Decades ago, Africa barely comes to mind when thinking tech and innovation, but over time, the continent has gradually and steadily grown to be the home of some of the world’s best tech advancement and innovations with countries like Kenya, Nigeria, Uganda, and South Africa taking the lead.
In Nigeria, the technology ecosystem has not seen better years than in recent times; the country’s tech space is witnessing a spurt of hubs, schools, and innovations. Today, Nigerian youths are increasingly concerned about solving the country’s problems, and are dedicating their time to develop exceptional solutions.
Victor Shoaga, Ayodele Obasegun, Oyatope Blessing and Otaru Babatunde, are students of the Obafemi Awolowo University (OAU) who developed Humane, a virtual sensory software platform for the blind. Humane makes smartphone operation easier for the visually impaired; it lets them perform tasks that they otherwise could not.
Developed as a presentation for the 2014 Microsoft Imagine Cup, the app which has a voice guide, helps visually impaired individuals to select and play music files, browse the web, set or check the time, etcetera. The unique software has a manual controller with two dongles for scrolling and selecting. After the software is downloaded into a phone, the user gets the controller with an identification number which is entered into the software for compatibility. The controller is portable, durable, light, and easy to operate.
Humane is not available for public download. The app is originally developed for companies to buy and add their own modifications. Nevertheless, as a prototype, it is useful to individual buyers.
Though the app has a few challenges to overcome, it remains a useful and ingenious innovation.
Engineer Ayokunle Adeniran is a graduate of the prestigious Convenant University who invented the Iron Rhino, aka the Nepaless iron. The Iron Rhino is dubbed Nepa-less as it requires no electricity to work; instead it runs on Liquefied petroleum gas (LPG). Adeniran conceived the idea for Iron Rhino after being disappointed by a power outage on a special day.
“Some years back I needed to meet up with my dad at the airport. After carefully selecting what to wear for the meet-up a day before, just as I was about to iron, the power went out the entire time.”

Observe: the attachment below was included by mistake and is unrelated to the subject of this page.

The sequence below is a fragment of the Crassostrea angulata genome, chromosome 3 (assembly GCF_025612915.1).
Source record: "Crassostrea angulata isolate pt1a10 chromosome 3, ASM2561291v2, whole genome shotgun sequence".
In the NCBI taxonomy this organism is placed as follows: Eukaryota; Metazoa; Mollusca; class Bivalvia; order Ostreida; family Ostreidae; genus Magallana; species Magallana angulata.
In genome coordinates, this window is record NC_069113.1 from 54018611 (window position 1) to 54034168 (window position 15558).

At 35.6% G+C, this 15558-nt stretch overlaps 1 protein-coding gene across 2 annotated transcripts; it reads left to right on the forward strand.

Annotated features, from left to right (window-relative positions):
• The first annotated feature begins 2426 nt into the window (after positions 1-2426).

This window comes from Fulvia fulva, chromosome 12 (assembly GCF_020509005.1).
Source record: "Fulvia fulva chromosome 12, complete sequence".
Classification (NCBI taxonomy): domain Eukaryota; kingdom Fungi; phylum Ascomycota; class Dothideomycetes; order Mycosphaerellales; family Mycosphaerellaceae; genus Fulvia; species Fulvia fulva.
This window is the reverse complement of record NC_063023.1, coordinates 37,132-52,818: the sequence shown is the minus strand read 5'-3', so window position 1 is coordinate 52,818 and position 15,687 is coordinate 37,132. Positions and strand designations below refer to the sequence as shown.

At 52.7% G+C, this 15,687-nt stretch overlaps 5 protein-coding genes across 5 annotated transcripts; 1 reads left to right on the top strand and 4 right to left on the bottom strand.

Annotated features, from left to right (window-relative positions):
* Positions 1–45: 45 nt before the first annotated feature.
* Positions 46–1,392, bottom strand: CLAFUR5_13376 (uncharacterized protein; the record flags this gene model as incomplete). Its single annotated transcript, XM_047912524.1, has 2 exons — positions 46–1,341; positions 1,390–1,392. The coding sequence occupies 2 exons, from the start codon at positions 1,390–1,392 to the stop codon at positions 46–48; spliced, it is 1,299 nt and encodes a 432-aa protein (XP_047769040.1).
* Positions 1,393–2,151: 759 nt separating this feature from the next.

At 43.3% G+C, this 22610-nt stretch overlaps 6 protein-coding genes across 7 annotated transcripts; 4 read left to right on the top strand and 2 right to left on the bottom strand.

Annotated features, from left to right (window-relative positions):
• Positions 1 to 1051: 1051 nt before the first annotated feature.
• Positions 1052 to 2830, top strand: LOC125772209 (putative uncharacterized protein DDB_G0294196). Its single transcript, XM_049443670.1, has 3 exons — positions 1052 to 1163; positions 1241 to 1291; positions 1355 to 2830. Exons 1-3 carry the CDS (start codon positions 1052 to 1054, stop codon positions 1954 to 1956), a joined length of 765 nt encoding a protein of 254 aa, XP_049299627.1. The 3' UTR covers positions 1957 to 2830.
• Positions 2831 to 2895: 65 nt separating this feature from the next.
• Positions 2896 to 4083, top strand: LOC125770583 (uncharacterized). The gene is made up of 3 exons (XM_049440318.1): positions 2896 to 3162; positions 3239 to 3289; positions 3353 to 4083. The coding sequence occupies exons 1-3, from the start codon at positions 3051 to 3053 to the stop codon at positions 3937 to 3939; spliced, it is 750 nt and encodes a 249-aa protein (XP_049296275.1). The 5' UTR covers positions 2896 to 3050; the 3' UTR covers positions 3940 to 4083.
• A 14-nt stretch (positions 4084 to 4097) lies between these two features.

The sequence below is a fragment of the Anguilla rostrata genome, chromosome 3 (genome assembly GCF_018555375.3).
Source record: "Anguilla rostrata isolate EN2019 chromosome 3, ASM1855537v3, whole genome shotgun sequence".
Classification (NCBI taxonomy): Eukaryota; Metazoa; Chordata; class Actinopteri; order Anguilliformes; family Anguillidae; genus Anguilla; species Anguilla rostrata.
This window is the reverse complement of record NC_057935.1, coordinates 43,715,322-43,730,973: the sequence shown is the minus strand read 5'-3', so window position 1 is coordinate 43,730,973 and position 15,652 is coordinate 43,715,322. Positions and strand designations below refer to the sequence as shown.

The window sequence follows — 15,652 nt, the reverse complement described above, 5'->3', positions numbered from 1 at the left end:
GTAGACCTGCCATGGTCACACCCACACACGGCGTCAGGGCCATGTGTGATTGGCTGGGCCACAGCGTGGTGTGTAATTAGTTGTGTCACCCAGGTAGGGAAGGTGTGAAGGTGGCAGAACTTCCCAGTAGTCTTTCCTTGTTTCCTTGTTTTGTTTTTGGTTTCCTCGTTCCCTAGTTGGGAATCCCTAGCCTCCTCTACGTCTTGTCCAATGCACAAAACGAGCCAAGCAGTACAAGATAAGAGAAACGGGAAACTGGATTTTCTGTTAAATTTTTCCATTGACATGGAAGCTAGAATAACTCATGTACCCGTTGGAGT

The scarcity or lack of electricity in Nigeria has plagued the country for decades, the result of which is a country with one of the highest concentrations of small-scale generators in the world. This explains the significance of Adeniran’s Iron Rhino.
After working on several ideas and designs, Adeniran finally settled for the ‘Rhino’. To work, this device requires a loaded canister at the back of the iron. When powered, the ironing temperature can be increased or lowered by turning the temperature regulator clockwise or counter clockwise, as with electric irons. One can also pre-calibrate a preferred ironing temperature with the safety knob.
The Iron Rhino is projected to retail for N5000, with canisters that will cost about N120 each; a canister will last a week for 20 minutes of daily ironing.
Engineer Adeniran who currently works at a New York based firm in the United States, saidhis biggest challenge is funding; “research and development process is often very expensive.” The young innovator started a crowd funding campaign at rsvp.com.ng, which is currently on hold.
On the 11th of July 2015, final year students of the Federal University of Technology Akure (FUTA), Ayodele Adeyemo, Eyitemi Egbejule, and Eyo Okon Eyo, launched a Nigerian Open Data Access portal (NODA). NODA is a platform aimed at improving research and development of innovative solutions in the country by providing Nigerians with full access and rights to open data. The portal currently has data on all schools, hospitals, boreholes, settlements, and roads in Nigeria.
NODA hopes to become “Africa’s largest, most robust and scalable data repository that will facilitate universal access to data (Open Data), promote civic engagements, and processes.” No doubt, this is clearly achievable with strategies such as – establishing different local community driven network of individuals for data collection processes, and also developing profitable partnerships with public and private bodies, telecom companies, and regulators.
Source: Hadassah Egbedi, Ventures Africa